Profile Image for Kat Kennedy.
475 reviews16.3k followers
January 10, 2012
Do you remember that Taylor Swift song about Romeo and Juliet, Love Story?

It's lyrics go something like this:

I'm a pretty little girl who knows nothing about literature
So I sing a song about starcrossed lovers
Whose only problem is that Daddy doesn't approve
But it's all good because we get married anyway.
Just like that cliffnote's story about Romeo and Juliet!


Scott Pilgrim gif of girl shooting herself in the head

We have a tendency with YA literature today, to have stories with the super duper happiest of happy endings where everything works out and true love's only real complications are external difficulties, and self-esteem issues for the girl.

I'm trying to think of the perfect example here and because this review is full of cheap shots at easy targets I'm going to go with...


Come on down, Bella and Edward!

Now, don't get me wrong. There's nothing wrong with happy endings and butterflies and rainbows and kittens. They're lovely, lovely things and in the hands of an accomplished author, they do well. There's also nothing wrong with having a relationship that's troubled by only external forces. Once again, in the right hands it's fine. I'm not being a miserly old Grinch here. Okay, maybe a little bit, but moving on!

The problem is that in real life, relationships are usually impacted by internal factors. So when you base your story on perfection that can only be tainted by evil people trying to destroy your true love, and twist the story to finally reach that happily ever after, then what you sacrifice is often the very real, almost-tangible, relatable emotions that a more realistic, thoughtful storyline could bring.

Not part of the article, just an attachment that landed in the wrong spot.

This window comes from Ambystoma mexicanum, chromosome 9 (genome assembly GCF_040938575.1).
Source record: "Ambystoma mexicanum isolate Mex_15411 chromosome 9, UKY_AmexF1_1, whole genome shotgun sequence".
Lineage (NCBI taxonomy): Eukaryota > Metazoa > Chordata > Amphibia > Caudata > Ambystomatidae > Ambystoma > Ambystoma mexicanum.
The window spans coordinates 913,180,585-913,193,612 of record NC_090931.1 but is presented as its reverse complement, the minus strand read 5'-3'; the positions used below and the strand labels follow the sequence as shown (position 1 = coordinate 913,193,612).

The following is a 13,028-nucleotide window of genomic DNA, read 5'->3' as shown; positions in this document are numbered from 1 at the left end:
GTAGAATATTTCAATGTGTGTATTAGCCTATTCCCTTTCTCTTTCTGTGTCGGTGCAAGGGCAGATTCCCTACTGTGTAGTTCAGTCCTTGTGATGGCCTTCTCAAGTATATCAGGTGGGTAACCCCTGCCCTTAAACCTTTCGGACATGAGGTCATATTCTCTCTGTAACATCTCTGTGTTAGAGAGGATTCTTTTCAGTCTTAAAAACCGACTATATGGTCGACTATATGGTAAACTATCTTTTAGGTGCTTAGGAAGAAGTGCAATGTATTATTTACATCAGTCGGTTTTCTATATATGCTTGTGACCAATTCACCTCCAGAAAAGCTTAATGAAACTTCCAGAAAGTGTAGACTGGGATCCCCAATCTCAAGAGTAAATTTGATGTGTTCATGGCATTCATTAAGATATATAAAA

And also, Romeo and Juliet is a TRAGEDY, Taylor Swift.

Kick her in the balls
Thank you, Kieran Culkan. You're a fresh breeze amongst the stagnant world of apathetic performers.

Now what I love about Laini Taylor, other than everything, is that this woman is made of fairytales. I swear she's like woven together by sweet kisses and dewdrops. She's been sung into being by blind minstrels bathed in moonlight. She's wrapped in gossamer and shrived in pure white swan feathers. You know, all that magical shit. She's that. The woman is magic and she writes magic. If anyone could take Romeo and Juliet, mate it with a YA paranormal romance and produce a love child that people don't want to drown at birth - then it would be Laini Taylor.

This book is powerful, emotive, heart breaking, anguishing!

What I'm saying...the point I'm trying to make here...the truth is... Laini Taylor kicked my heart in the ass.

And I LIKED it!

This review can also be found on my blog, Cuddlebuggery Book Blog.
Profile Image for emma.
1,869 reviews54.6k followers
September 5, 2023
Do not listen to what anyone tells you about this book. Except me. Because I am right.

I understand this is biased advice, and also advice I would give to anyone about anything at any time because I am my own biggest supporter, but just trust me on this one.

Because other people might want to tell you this is “YA fantasy” or “urban fantasy” or “supernatural / magical / paranormal fiction,” and all of those people would be wrong.

This is a romance.

Barely even a paranormal romance, at that.

I don’t have anything against the romance genre. I really don’t. I swear I don’t think I’m too good for them or something dumb like that (books are books). I read a lot of them, actually, and yes, I rate a lot of them poorly, but that’s true of me in any genre. I’m dead inside, after all.


Do NOT - I repeat, DO NOT - hand me a romance book and tell me it’s an atmospheric, unique, beautifully written fantasy unlike anything I’ve ever read or will ever read.

Because when it comes down to it, this is just a young adult fantasy from 2011 that completely f*cks up the adventure to romance ratio.

Like every single young adult fantasy from 2011.

I really liked the beginning of this book, when I was still under the devastatingly false impression that I was going to get what I wanted from it. I was excited about the Prague setting, which did feel atmospheric. I was excited about the prose, which was beautiful. I was excited about the world, which seemed promising.

But then some handsome bozo with a pair of wings showed up, and our firmly not-like-other-girls blue-haired protagonist had a VERY difficult time thinking of anything else.

Which made me have a VERY difficult time eking out any enjoyment of this book.